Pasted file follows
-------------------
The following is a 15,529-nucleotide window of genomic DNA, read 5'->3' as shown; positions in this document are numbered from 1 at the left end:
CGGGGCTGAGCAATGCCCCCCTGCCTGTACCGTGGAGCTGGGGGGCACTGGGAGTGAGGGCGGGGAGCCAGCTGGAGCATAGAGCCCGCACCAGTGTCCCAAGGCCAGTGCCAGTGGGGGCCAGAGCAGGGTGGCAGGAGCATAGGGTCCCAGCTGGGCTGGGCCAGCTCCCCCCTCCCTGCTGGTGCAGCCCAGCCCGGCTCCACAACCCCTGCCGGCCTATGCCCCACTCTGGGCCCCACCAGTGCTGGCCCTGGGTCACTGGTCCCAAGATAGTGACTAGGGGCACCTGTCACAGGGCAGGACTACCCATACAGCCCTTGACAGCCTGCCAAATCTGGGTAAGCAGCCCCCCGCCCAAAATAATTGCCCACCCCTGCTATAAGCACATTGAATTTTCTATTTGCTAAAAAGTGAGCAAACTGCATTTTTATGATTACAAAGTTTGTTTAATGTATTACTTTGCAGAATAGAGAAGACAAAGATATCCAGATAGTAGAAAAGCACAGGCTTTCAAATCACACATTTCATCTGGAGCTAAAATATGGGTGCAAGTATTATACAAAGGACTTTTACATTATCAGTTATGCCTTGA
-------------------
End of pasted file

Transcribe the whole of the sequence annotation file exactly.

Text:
The following is a 15,529-nucleotide window of genomic DNA, read 5'->3' as shown; positions in this document are numbered from 1 at the left end:
CGGGGCTGAGCAATGCCCCCCTGCCTGTACCGTGGAGCTGGGGGGCACTGGGAGTGAGGGCGGGGAGCCAGCTGGAGCATAGAGCCCGCACCAGTGTCCCAAGGCCAGTGCCAGTGGGGGCCAGAGCAGGGTGGCAGGAGCATAGGGTCCCAGCTGGGCTGGGCCAGCTCCCCCCTCCCTGCTGGTGCAGCCCAGCCCGGCTCCACAACCCCTGCCGGCCTATGCCCCACTCTGGGCCCCACCAGTGCTGGCCCTGGGTCACTGGTCCCAAGATAGTGACTAGGGGCACCTGTCACAGGGCAGGACTACCCATACAGCCCTTGACAGCCTGCCAAATCTGGGTAAGCAGCCCCCCGCCCAAAATAATTGCCCACCCCTGCTATAAGCACATTGAATTTTCTATTTGCTAAAAAGTGAGCAAACTGCATTTTTATGATTACAAAGTTTGTTTAATGTATTACTTTGCAGAATAGAGAAGACAAAGATATCCAGATAGTAGAAAAGCACAGGCTTTCAAATCACACATTTCATCTGGAGCTAAAATATGGGTGCAAGTATTATACAAAGGACTTTTACATTATCAGTTATGCCTTGA